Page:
We have all heard the oft-repeated United Nations’ prediction for global population growth of about 9.2 billion people by 2050. And no one expects a reduction in population until after 2100. With more of us humans bustling around the planet, more food will need to be grown on the same, or even less, land. The alternative to greater food production is grisly – no one wants humans to die from hunger and malnutrition. To successfully produce sufficient food for everyone will require creative technologies and innovative approaches that will likely vary from region-to-region around the globe.
Here in the U.S. consumer opinions about food production are diverse, and understanding how consumers view the challenges and potential solutions facing food production systems is critical if we hope to feed ourselves and the world during this century.
In December 2014 a survey from Oklahoma State University reported on the food challenges of greatest concern to American consumers. About 23% of consumers felt that having affordable food was most important. Only 11% were concerned with producing sufficient food to meet the demands of a growing world population. Similarly, 10% of U.S. consumers were concerned with minimizing adverse environmental consequences of food production. Interestingly, inequitable distribution of food around the world was concerning to just 8% of American consumers. These results make me wonder to what extent we have grown more focused on ourselves here in the U.S. and less concerned with global food security.
Finally, when asked about the best approach to increase future food production, greater than 75% indicated that use of more “natural” farming practices would be better than “technological” solutions. Natural agricultural practices included local foods, organic farming, and unprocessed foods. Technology-based solutions would also include genetic engineering, optimized use of herbicides and pesticides, etc.
A Food & Health Survey conducted in 2012 by the International Food Information Council sheds additional light on this point. This survey reported that 58% of Americans give a lot of thought to the healthfulness of the foods they eat. About 54% felt that they would rather enjoy their food than worry about what’s in it. In other words, for many consumers too much scientific information tends to overwhelm rather than inform. And finally, half of Americans surveyed felt that it was easier to do their taxes than to figure out how to eat a healthy diet! These results and other surveys show that too often the typical US consumer is confused by the competing and often conflicting information on food safety and nutrition.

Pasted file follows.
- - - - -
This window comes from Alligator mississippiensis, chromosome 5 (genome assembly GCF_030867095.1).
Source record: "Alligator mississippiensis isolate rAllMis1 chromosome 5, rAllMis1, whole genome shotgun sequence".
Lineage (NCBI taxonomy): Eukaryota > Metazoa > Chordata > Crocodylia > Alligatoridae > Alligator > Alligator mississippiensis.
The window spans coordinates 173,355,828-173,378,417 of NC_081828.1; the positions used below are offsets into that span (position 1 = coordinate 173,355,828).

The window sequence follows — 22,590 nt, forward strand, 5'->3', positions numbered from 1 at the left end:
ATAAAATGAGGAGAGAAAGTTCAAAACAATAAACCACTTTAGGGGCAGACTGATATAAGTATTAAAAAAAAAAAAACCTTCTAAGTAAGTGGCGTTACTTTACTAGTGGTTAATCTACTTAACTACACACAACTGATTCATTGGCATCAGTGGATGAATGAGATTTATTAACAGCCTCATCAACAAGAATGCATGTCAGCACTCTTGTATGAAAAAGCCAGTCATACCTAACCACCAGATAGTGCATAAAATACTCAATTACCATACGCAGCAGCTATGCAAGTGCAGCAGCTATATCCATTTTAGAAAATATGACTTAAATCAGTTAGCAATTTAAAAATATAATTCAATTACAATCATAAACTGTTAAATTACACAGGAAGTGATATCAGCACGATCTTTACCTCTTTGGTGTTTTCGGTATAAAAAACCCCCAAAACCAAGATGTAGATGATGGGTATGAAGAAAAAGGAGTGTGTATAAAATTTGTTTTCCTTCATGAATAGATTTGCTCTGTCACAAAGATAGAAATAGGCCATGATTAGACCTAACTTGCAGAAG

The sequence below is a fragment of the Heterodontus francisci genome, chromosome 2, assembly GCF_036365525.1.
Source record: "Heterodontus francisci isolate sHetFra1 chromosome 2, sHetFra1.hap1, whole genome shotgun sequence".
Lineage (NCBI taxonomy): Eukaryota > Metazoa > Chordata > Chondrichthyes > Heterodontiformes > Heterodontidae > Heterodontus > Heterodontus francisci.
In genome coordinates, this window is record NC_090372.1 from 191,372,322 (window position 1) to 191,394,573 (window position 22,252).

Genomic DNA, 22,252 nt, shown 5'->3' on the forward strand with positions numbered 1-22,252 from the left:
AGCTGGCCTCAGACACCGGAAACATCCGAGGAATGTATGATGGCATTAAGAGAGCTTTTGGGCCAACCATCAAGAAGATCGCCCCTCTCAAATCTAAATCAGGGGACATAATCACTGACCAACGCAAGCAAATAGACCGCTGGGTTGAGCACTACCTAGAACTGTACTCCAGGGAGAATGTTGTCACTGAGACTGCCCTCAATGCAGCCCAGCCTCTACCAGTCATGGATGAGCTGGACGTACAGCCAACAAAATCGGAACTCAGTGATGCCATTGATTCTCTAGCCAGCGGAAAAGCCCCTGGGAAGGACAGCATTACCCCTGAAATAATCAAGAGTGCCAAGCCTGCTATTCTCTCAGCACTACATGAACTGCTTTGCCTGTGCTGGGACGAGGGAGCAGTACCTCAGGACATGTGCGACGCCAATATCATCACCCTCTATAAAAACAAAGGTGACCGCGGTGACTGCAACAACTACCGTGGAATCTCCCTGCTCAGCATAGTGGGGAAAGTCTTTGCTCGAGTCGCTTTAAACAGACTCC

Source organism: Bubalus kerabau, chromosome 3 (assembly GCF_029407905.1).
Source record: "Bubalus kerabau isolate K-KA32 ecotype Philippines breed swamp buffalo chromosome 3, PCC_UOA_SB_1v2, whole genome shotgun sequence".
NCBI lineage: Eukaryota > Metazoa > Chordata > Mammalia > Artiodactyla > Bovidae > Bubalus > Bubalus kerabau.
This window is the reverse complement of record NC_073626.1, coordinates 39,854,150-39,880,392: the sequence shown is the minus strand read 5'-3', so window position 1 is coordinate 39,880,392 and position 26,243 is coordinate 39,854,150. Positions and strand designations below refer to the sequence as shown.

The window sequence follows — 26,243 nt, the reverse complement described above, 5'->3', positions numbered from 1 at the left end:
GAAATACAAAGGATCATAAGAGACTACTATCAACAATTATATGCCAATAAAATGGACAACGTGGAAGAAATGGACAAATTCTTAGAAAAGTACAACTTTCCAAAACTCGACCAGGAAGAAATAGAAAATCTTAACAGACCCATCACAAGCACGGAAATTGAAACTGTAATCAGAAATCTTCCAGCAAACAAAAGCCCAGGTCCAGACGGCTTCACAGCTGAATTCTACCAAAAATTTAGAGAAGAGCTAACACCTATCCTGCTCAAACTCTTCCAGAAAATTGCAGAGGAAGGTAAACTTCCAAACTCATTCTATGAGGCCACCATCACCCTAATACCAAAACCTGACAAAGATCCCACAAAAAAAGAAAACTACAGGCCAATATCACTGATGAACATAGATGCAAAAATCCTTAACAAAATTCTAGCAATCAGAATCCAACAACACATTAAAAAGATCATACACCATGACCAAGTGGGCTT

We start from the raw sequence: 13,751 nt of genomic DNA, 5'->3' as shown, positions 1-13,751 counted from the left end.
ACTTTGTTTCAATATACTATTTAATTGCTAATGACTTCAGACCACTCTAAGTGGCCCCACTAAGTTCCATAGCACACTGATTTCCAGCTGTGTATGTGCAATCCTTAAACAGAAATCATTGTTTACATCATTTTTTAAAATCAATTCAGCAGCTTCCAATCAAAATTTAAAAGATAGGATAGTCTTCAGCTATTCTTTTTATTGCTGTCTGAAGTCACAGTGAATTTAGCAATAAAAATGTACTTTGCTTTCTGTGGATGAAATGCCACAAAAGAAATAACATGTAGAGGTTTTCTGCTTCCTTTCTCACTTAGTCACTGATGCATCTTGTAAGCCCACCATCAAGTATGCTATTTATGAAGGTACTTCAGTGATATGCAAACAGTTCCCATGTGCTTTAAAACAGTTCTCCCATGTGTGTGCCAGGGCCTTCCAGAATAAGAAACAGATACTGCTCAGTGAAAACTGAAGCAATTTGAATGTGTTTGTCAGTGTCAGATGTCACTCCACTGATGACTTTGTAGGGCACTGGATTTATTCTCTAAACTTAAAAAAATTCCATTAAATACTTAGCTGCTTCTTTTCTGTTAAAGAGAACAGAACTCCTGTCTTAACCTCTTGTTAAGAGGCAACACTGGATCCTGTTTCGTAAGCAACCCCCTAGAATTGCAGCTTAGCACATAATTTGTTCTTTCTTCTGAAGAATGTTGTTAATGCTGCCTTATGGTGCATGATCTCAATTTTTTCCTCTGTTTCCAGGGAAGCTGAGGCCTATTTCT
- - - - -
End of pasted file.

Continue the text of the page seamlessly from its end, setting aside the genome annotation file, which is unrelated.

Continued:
A recent survey conducted by the USDA Economic Research Service explored consumer attitudes toward a quintessentially American food habit: eating out. Since 1929, the food purchased for consumption outside the home has increased from 13 to 43% of the average US household’s food budget. Fast food itself comprises about 3 to 4%-units of this amount and is chosen primarily–you guessed it--to save time for other activities. Americans spend a tremendous amount of money on food destined to be eaten outside the home at some sort of restaurant. Convenience is often the primary reason, and we see again that the U.S. consumer makes food choices that do not reflect those of the developing world.
Overall, we will need to produce more food particularly to feed the burgeoning population in the developing countries of the world. It is difficult to envision how the world’s entire population can be fed without application of the best technologies at hand. Although we in the developed world are facing very slow population growth and could conceivably meet our food needs with less productive systems, that is not a choice for the entire world. The bottom line is that we are the beneficiaries of the world’s most safe and productive food system, but we can’t let our fortunate position bias food production systems designed to feed the entire world.